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Junjie Yao: Listening into the Body through Light
May 19, 2016 | By Ken Kingery
New faculty member Junjie Yao will begin a photoacoustic tomography program at Duke
Junjie Yao has joined the faculty of the Biomedical Engineering Department in Duke University’s Pratt School of Engineering. A pioneer in the emerging field of photoacoustic tomography (PAT)—a powerful new imaging technology—Yao will bring together Duke’s expertise in clinical photonic and ultrasound applications to study the brain as well as develop new cancer diagnostics and therapies.
As the two terms in photoacoustic tomography implies, the technology combines the imaging capabilities of photons and ultrasound waves.
And that ultrasound wave carries a lot of valuable information about the tissue.
“PAT has two major advantages, unique scalability over a wide range of sizes and the strong ability to gather functional and molecular information,” said Yao, who comes to Duke from a postdoctoral research associate position at Washington University in St. Louis, where he also earned his PhD. “A lot of other imaging technologies like X-ray, CT or MRI mostly provide large-scale anatomical images. But this technology can image at length scales from a single cell all the way up to an entire body, and it can pull functional information about a tissue’s composition.”
If Yao’s research’s main title is photoacoustic tomography technology, then, he says, his work has three main subtitles.
The first is in functional brain studies, especially for fundamental neuron science. Yao plans to develop imaging technologies that interact with different elements within the brain, such as neurons, blood vessels and other supporting structures. By developing wearable devices for small animal models, PAT can precisely map their neural network and determine what neurons respond to various external stimuli.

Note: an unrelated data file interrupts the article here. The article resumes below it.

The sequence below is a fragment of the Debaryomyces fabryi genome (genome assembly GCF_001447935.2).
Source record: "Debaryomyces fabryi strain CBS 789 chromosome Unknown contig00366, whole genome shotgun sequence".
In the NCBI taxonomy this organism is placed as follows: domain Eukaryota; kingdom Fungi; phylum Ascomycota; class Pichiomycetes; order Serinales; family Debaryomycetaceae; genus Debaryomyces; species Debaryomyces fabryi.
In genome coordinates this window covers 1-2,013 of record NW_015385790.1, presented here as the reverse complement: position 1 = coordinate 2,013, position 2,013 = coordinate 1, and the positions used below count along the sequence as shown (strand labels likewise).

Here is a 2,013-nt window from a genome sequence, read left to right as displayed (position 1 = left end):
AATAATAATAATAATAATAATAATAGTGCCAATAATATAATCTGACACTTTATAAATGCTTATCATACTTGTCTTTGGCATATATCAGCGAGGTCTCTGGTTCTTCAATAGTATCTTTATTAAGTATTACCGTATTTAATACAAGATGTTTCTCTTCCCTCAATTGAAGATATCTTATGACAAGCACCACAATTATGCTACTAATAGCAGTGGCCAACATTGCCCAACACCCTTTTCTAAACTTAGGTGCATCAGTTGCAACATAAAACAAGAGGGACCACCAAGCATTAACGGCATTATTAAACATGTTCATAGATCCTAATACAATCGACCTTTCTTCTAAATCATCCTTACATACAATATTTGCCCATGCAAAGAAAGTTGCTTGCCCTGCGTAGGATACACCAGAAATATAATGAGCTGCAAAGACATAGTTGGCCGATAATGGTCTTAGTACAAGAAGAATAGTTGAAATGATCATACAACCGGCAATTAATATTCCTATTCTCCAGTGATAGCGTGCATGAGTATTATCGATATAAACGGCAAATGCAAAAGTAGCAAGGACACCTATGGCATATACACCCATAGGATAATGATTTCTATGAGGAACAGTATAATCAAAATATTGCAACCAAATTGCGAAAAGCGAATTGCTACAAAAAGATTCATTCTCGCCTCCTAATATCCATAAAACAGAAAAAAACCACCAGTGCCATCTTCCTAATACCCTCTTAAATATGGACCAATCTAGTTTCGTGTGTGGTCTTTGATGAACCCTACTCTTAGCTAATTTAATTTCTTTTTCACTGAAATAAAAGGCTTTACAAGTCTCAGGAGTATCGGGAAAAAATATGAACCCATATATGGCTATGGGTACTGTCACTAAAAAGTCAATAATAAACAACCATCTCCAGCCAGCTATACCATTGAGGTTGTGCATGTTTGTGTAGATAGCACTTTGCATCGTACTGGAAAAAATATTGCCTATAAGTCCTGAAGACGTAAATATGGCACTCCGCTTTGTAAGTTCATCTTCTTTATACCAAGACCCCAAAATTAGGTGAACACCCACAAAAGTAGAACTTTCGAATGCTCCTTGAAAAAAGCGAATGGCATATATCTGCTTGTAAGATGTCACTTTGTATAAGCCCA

The second two subtitles have a common theme—cancer. PAT can provide a variety of anatomic and functional information, such as where a tumor is and whether or not a treatment worked as well as planned. But it can also be the treatment itself by guiding a surgeon’s hand during surgery or precisely controlling the temperature rise of a deep-tissue tumor to kill the cancerous cells.
“It’s safe to say that PAT is still in its early stage because most of the work is still focused on technology development,” said Yao. “But the field is developing fast and people are trying hard to push the technology into health care and hospitals, which is what I hope to accomplish at Duke.”
Yao says that a big draw for him to come to Duke is its strengths in both ultrasound and optical imaging. Faculty members like Gregg Trahey, Kathy Nightingale and Olaf Von Ramm have spent the past decade developing ultrasound imaging techniques and devices that are currently being used in clinical settings. And others, like Joe Izatt, Adam Wax and Sina Farsiu have developed optical coherence tomography for surgical eye procedures, low-coherence optical spectroscopy to observe cellular structure, and advanced signal and image processing methods to improve the optical imaging quality, respectively.
“All of these optical and ultrasound imaging researchers are going to be my best friends,” said Yao. “There’s nowhere else that has such strong resources in both fields, and I want to connect them even more deeply. And I love to work with physicians, so having a strong medical school just across the street is exciting because this type of technology development cannot be successful without their input and help.
“I’m very excited to get to Duke as soon as possible to start my work,” continued Yao. “All the students are excellent. I’ve been very impressed by their motivation in research and strong interest in science. I think Duke will be a perfect place to begin as a junior faculty member. I’ll be starting the photoacoustic imaging program from zero, but with fantastic students and collaborators I think we can do something great.”